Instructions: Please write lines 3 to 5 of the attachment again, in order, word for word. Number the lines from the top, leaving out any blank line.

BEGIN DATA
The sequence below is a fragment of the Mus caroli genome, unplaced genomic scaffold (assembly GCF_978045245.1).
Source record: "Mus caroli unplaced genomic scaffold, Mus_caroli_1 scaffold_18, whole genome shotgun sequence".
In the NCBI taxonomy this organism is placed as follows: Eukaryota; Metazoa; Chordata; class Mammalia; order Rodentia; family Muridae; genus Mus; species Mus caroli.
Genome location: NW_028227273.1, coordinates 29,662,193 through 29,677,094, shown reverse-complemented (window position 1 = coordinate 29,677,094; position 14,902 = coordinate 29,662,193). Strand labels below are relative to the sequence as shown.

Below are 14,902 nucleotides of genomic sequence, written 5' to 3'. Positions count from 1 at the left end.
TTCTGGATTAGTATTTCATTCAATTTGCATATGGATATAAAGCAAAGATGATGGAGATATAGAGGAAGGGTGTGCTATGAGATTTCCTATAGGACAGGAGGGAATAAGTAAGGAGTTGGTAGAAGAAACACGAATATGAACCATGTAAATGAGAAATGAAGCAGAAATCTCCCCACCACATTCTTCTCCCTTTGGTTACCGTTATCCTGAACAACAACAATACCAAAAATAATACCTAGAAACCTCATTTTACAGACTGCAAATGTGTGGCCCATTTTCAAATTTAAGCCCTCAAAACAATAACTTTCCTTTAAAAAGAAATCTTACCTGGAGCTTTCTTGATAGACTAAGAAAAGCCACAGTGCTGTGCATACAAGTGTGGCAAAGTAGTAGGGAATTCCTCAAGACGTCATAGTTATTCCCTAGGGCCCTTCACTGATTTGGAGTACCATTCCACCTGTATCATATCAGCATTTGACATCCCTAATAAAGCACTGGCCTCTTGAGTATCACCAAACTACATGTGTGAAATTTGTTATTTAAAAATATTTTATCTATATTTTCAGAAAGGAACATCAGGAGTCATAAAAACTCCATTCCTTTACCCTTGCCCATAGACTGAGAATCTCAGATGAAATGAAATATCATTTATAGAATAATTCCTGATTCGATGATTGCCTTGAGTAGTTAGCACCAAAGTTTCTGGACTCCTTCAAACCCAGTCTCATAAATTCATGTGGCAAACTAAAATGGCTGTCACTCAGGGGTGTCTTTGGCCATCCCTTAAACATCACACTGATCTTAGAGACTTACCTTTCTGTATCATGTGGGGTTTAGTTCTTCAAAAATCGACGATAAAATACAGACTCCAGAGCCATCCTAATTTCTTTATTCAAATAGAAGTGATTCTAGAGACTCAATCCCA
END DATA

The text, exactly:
In the NCBI taxonomy this organism is placed as follows: Eukaryota; Metazoa; Chordata; class Mammalia; order Rodentia; family Muridae; genus Mus; species Mus caroli.
Genome location: NW_028227273.1, coordinates 29,662,193 through 29,677,094, shown reverse-complemented (window position 1 = coordinate 29,677,094; position 14,902 = coordinate 29,662,193). Strand labels below are relative to the sequence as shown.

Below are 14,902 nucleotides of genomic sequence, written 5' to 3'. Positions count from 1 at the left end.